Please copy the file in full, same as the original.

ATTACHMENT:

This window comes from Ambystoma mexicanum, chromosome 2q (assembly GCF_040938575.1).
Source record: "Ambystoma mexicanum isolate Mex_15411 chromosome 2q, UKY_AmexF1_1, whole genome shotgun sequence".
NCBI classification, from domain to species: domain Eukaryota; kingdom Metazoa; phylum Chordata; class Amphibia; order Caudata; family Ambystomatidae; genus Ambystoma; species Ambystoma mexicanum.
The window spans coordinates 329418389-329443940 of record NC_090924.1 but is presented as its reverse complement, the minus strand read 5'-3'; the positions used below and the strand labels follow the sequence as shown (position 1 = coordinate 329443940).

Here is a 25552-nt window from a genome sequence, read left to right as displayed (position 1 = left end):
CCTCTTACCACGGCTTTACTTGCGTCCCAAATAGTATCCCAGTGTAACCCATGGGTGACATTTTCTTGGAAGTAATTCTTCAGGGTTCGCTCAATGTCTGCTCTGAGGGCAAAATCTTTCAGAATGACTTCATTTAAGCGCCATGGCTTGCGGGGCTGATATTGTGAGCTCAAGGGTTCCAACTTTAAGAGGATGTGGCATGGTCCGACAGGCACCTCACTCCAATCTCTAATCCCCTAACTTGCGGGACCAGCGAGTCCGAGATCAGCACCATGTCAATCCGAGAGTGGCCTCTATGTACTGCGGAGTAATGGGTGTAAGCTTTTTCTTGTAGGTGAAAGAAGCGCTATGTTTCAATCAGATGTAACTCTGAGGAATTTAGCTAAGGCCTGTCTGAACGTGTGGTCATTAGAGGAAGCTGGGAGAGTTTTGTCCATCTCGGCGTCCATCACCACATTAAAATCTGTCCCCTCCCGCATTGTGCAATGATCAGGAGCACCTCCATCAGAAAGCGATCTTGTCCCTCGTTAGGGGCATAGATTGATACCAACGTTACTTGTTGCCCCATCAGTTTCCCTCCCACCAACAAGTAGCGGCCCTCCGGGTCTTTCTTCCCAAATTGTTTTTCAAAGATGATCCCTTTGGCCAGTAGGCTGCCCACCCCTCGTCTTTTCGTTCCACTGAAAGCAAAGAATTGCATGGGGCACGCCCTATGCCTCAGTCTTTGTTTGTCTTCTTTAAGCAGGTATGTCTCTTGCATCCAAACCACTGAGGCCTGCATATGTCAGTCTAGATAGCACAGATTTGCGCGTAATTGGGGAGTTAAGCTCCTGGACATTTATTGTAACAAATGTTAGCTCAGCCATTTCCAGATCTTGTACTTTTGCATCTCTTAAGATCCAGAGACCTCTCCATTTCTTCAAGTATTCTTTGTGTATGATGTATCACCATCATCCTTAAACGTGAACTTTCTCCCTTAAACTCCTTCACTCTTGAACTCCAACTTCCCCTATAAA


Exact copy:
This window comes from Ambystoma mexicanum, chromosome 2q (assembly GCF_040938575.1).
Source record: "Ambystoma mexicanum isolate Mex_15411 chromosome 2q, UKY_AmexF1_1, whole genome shotgun sequence".
NCBI classification, from domain to species: domain Eukaryota; kingdom Metazoa; phylum Chordata; class Amphibia; order Caudata; family Ambystomatidae; genus Ambystoma; species Ambystoma mexicanum.
The window spans coordinates 329418389-329443940 of record NC_090924.1 but is presented as its reverse complement, the minus strand read 5'-3'; the positions used below and the strand labels follow the sequence as shown (position 1 = coordinate 329443940).

Here is a 25552-nt window from a genome sequence, read left to right as displayed (position 1 = left end):
CCTCTTACCACGGCTTTACTTGCGTCCCAAATAGTATCCCAGTGTAACCCATGGGTGACATTTTCTTGGAAGTAATTCTTCAGGGTTCGCTCAATGTCTGCTCTGAGGGCAAAATCTTTCAGAATGACTTCATTTAAGCGCCATGGCTTGCGGGGCTGATATTGTGAGCTCAAGGGTTCCAACTTTAAGAGGATGTGGCATGGTCCGACAGGCACCTCACTCCAATCTCTAATCCCCTAACTTGCGGGACCAGCGAGTCCGAGATCAGCACCATGTCAATCCGAGAGTGGCCTCTATGTACTGCGGAGTAATGGGTGTAAGCTTTTTCTTGTAGGTGAAAGAAGCGCTATGTTTCAATCAGATGTAACTCTGAGGAATTTAGCTAAGGCCTGTCTGAACGTGTGGTCATTAGAGGAAGCTGGGAGAGTTTTGTCCATCTCGGCGTCCATCACCACATTAAAATCTGTCCCCTCCCGCATTGTGCAATGATCAGGAGCACCTCCATCAGAAAGCGATCTTGTCCCTCGTTAGGGGCATAGATTGATACCAACGTTACTTGTTGCCCCATCAGTTTCCCTCCCACCAACAAGTAGCGGCCCTCCGGGTCTTTCTTCCCAAATTGTTTTTCAAAGATGATCCCTTTGGCCAGTAGGCTGCCCACCCCTCGTCTTTTCGTTCCACTGAAAGCAAAGAATTGCATGGGGCACGCCCTATGCCTCAGTCTTTGTTTGTCTTCTTTAAGCAGGTATGTCTCTTGCATCCAAACCACTGAGGCCTGCATATGTCAGTCTAGATAGCACAGATTTGCGCGTAATTGGGGAGTTAAGCTCCTGGACATTTATTGTAACAAATGTTAGCTCAGCCATTTCCAGATCTTGTACTTTTGCATCTCTTAAGATCCAGAGACCTCTCCATTTCTTCAAGTATTCTTTGTGTATGATGTATCACCATCATCCTTAAACGTGAACTTTCTCCCTTAAACTCCTTCACTCTTGAACTCCAACTTCCCCTATAAA